This time last year we sailed into the Easter week under a newly arrived phenomenon that amended significantly the texture of normal life for all of us, the Covid19 pandemic. Since then, our lives have been altered forever. As we draw closer to Easter, one year since the pandemic infiltrated our shores, we must thank God and be grateful. The spirit of gratitude must always precede the spirit of negation. The former Principal of the college, Rev Dr Sione ‘Amanaki Havea from Tonga, has reminded us in his theology of celebration that because the Pacific is founded on communal sharing, the idea of celebration underpins life. Every gift should be matched initially with celebration. The gift of life, community, and the Earth. To lose this gift of celebration is to lose the realization of being gifted.


As we sail into the Easter spirit this year, while we normally focus the faith spotlight on the death and the resurrection of our Lord as the main events, it is natural that what happened on Easter Saturday (other Christian traditions called it Bright Saturday) is dismissed. Throughout history questions have been raised: What really happened on Saturday? Was Jesus really in the tomb? Was he sleeping? Was he really dead? Whatever happened on that day, it is clear from the biblical storyline that Saturday is part of the salvation process that God intended through the life of Jesus Christ. Easter Saturday, just like Good Friday and Easter Sunday, is not just one of the three days Jesus was dead and back to life again. Rather, personally, I would prefer to think of Saturday as symbolic of God’s time to expose our fragility and vulnerability. A time to remind us that God’s willingness, through Jesus, to be in the tomb is a divine resolve to be in deep solidarity with those still trapped in dark depressing tombs ? whom S.J. Samartha named in his poem “Saturday people”.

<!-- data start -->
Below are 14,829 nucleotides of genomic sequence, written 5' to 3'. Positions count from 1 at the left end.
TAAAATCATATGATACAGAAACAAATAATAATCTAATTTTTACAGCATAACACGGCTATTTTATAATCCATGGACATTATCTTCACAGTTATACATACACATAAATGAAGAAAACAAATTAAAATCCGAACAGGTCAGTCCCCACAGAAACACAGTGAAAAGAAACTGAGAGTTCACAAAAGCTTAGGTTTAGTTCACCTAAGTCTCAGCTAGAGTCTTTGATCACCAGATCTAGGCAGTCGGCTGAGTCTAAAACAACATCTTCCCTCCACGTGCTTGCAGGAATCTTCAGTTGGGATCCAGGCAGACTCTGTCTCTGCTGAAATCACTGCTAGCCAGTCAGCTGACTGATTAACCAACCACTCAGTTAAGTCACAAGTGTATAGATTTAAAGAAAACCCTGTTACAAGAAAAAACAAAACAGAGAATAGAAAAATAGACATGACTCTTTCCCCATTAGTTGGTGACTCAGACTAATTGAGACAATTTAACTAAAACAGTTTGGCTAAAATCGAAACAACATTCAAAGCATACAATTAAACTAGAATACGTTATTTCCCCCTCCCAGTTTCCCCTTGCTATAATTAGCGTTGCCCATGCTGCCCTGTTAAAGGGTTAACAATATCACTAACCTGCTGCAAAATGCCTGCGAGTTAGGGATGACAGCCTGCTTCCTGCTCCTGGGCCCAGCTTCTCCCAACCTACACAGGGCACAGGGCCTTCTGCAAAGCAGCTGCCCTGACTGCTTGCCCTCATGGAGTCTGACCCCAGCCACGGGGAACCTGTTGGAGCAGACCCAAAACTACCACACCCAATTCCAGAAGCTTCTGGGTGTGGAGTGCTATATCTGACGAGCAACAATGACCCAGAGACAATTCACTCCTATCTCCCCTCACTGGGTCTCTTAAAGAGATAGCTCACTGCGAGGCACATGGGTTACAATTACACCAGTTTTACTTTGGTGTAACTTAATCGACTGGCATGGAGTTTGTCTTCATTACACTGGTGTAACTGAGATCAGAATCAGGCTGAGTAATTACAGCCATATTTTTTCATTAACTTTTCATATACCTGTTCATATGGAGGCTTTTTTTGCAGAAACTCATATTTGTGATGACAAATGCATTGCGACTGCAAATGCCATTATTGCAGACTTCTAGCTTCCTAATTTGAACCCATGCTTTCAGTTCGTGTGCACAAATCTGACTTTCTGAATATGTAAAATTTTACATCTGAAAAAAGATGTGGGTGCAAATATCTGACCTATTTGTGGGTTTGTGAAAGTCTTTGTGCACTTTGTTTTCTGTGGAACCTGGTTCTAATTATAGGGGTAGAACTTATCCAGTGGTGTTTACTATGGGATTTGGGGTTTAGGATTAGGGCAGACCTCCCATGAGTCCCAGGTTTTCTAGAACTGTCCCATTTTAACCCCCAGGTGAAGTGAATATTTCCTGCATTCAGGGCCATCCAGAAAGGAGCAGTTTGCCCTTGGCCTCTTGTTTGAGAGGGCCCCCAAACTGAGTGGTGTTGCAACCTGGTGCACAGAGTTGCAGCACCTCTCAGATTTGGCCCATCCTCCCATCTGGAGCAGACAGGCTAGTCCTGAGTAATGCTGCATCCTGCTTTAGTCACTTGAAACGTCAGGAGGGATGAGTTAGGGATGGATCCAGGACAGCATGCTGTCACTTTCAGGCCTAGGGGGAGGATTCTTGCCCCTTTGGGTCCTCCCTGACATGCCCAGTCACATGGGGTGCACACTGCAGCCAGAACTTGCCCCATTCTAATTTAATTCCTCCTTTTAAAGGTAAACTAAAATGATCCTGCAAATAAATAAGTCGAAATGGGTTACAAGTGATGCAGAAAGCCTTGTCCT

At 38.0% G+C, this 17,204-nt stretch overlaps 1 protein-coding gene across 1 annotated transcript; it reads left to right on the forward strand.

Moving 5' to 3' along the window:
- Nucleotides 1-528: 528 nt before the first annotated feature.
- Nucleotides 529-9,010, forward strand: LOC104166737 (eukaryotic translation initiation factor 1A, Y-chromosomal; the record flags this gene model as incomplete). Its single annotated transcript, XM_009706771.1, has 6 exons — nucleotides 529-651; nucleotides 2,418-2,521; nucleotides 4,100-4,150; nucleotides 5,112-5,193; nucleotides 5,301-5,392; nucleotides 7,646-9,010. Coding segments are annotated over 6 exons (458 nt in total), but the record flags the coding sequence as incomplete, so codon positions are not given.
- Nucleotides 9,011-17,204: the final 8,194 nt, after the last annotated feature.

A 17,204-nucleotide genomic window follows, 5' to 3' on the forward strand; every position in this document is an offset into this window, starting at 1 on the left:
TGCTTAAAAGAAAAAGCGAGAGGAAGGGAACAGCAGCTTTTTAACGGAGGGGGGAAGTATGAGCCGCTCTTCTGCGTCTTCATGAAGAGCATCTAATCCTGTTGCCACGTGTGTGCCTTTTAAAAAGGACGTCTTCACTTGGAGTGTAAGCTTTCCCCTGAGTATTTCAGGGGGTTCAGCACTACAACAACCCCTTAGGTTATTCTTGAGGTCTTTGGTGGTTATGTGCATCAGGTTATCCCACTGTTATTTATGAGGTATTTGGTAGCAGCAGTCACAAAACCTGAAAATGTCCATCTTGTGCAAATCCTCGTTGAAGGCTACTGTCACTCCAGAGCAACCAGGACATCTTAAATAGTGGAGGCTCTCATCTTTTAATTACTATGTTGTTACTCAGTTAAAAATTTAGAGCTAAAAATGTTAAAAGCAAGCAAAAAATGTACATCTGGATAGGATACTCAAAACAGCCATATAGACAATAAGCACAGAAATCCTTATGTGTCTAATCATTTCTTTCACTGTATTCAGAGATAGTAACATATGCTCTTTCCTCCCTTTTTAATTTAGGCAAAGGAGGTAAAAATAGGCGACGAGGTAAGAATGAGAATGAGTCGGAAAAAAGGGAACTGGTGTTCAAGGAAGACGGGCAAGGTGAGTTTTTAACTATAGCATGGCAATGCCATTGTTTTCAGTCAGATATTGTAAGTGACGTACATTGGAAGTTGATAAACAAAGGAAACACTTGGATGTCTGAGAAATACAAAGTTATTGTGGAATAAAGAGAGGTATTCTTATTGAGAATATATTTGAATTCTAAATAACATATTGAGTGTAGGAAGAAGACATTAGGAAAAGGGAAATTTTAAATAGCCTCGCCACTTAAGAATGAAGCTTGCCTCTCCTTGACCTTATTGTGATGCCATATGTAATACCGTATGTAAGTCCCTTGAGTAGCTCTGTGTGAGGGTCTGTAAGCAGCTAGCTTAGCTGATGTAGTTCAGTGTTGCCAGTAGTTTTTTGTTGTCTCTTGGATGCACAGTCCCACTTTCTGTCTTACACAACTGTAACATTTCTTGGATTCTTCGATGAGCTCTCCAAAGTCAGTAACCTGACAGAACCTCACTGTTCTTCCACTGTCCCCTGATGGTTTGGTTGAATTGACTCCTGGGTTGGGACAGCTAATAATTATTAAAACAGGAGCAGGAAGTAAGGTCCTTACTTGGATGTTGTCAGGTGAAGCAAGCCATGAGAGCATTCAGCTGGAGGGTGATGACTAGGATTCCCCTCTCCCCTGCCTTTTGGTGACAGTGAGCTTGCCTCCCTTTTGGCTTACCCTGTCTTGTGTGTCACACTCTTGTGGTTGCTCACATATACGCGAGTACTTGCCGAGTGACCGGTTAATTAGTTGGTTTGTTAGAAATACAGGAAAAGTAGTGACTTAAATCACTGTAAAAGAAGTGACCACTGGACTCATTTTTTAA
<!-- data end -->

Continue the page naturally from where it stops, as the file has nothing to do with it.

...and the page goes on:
Squeezed between Good Friday and Easter

Ignored by preachers and painters and poets

Saturday lies cold and dark and silent

An unbearable pause between death and life

There are many Saturday people

To whom Easter does not come

There are no angels to roll the stones away


In the pre and post-Covid19 era, some people have moved on, resurrected from the torture and agonies imposed by uncontrollable forces such as pandemics and climate change. Some are still struggling, still carrying an unbearable cross in a never ending road to find one thing: Release! However some are still trapped in dark tombs, unable to see the dawn of the resurrection day, immersed in an unbearable pause between death and life, the now and the beyond, the here and the not yet, with no angels to assist to move them out of the tomb. Like some Israelites and prophets in the wilderness, they never get the chance to move into the promised-land. They dreamt of milk and honey but never tasted it.